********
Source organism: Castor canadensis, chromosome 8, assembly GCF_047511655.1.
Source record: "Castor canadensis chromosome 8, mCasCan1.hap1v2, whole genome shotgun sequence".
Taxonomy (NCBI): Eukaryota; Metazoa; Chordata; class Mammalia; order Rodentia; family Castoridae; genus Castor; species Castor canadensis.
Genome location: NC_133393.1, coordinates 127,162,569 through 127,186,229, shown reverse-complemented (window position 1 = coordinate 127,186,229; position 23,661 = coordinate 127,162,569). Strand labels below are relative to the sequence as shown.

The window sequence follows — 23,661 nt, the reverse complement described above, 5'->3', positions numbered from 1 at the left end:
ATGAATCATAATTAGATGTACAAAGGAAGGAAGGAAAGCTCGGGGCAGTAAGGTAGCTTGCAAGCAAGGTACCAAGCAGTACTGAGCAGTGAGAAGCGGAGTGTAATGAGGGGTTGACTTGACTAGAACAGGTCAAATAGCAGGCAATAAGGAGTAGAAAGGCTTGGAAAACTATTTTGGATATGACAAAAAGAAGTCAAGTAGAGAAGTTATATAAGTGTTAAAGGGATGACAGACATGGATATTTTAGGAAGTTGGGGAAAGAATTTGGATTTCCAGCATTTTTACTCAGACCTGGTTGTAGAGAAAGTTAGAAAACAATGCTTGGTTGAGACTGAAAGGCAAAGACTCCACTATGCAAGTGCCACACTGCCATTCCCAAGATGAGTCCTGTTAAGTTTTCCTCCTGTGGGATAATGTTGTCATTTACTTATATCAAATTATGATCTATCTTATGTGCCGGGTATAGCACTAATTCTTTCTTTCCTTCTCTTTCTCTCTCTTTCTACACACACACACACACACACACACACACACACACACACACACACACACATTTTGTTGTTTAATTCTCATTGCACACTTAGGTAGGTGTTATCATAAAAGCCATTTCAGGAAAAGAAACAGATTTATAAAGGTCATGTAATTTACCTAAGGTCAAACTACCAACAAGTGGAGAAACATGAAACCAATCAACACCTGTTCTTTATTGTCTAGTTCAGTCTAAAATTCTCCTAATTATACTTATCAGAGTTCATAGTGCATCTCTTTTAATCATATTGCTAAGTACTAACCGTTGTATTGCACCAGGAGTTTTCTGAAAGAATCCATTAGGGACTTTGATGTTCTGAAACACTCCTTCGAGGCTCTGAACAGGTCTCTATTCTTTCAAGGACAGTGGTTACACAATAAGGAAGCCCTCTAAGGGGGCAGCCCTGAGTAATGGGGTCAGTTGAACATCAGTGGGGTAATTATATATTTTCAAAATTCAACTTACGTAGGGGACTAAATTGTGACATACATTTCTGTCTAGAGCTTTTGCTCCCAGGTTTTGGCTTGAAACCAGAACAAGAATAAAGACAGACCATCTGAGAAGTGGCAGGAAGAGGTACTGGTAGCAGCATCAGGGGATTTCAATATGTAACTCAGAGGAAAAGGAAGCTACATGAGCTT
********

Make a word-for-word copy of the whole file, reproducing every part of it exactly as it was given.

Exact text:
Source organism: Castor canadensis, chromosome 8, assembly GCF_047511655.1.
Source record: "Castor canadensis chromosome 8, mCasCan1.hap1v2, whole genome shotgun sequence".
Taxonomy (NCBI): Eukaryota; Metazoa; Chordata; class Mammalia; order Rodentia; family Castoridae; genus Castor; species Castor canadensis.
Genome location: NC_133393.1, coordinates 127,162,569 through 127,186,229, shown reverse-complemented (window position 1 = coordinate 127,186,229; position 23,661 = coordinate 127,162,569). Strand labels below are relative to the sequence as shown.

The window sequence follows — 23,661 nt, the reverse complement described above, 5'->3', positions numbered from 1 at the left end:
ATGAATCATAATTAGATGTACAAAGGAAGGAAGGAAAGCTCGGGGCAGTAAGGTAGCTTGCAAGCAAGGTACCAAGCAGTACTGAGCAGTGAGAAGCGGAGTGTAATGAGGGGTTGACTTGACTAGAACAGGTCAAATAGCAGGCAATAAGGAGTAGAAAGGCTTGGAAAACTATTTTGGATATGACAAAAAGAAGTCAAGTAGAGAAGTTATATAAGTGTTAAAGGGATGACAGACATGGATATTTTAGGAAGTTGGGGAAAGAATTTGGATTTCCAGCATTTTTACTCAGACCTGGTTGTAGAGAAAGTTAGAAAACAATGCTTGGTTGAGACTGAAAGGCAAAGACTCCACTATGCAAGTGCCACACTGCCATTCCCAAGATGAGTCCTGTTAAGTTTTCCTCCTGTGGGATAATGTTGTCATTTACTTATATCAAATTATGATCTATCTTATGTGCCGGGTATAGCACTAATTCTTTCTTTCCTTCTCTTTCTCTCTCTTTCTACACACACACACACACACACACACACACACACACACACACACACACACATTTTGTTGTTTAATTCTCATTGCACACTTAGGTAGGTGTTATCATAAAAGCCATTTCAGGAAAAGAAACAGATTTATAAAGGTCATGTAATTTACCTAAGGTCAAACTACCAACAAGTGGAGAAACATGAAACCAATCAACACCTGTTCTTTATTGTCTAGTTCAGTCTAAAATTCTCCTAATTATACTTATCAGAGTTCATAGTGCATCTCTTTTAATCATATTGCTAAGTACTAACCGTTGTATTGCACCAGGAGTTTTCTGAAAGAATCCATTAGGGACTTTGATGTTCTGAAACACTCCTTCGAGGCTCTGAACAGGTCTCTATTCTTTCAAGGACAGTGGTTACACAATAAGGAAGCCCTCTAAGGGGGCAGCCCTGAGTAATGGGGTCAGTTGAACATCAGTGGGGTAATTATATATTTTCAAAATTCAACTTACGTAGGGGACTAAATTGTGACATACATTTCTGTCTAGAGCTTTTGCTCCCAGGTTTTGGCTTGAAACCAGAACAAGAATAAAGACAGACCATCTGAGAAGTGGCAGGAAGAGGTACTGGTAGCAGCATCAGGGGATTTCAATATGTAACTCAGAGGAAAAGGAAGCTACATGAGCTT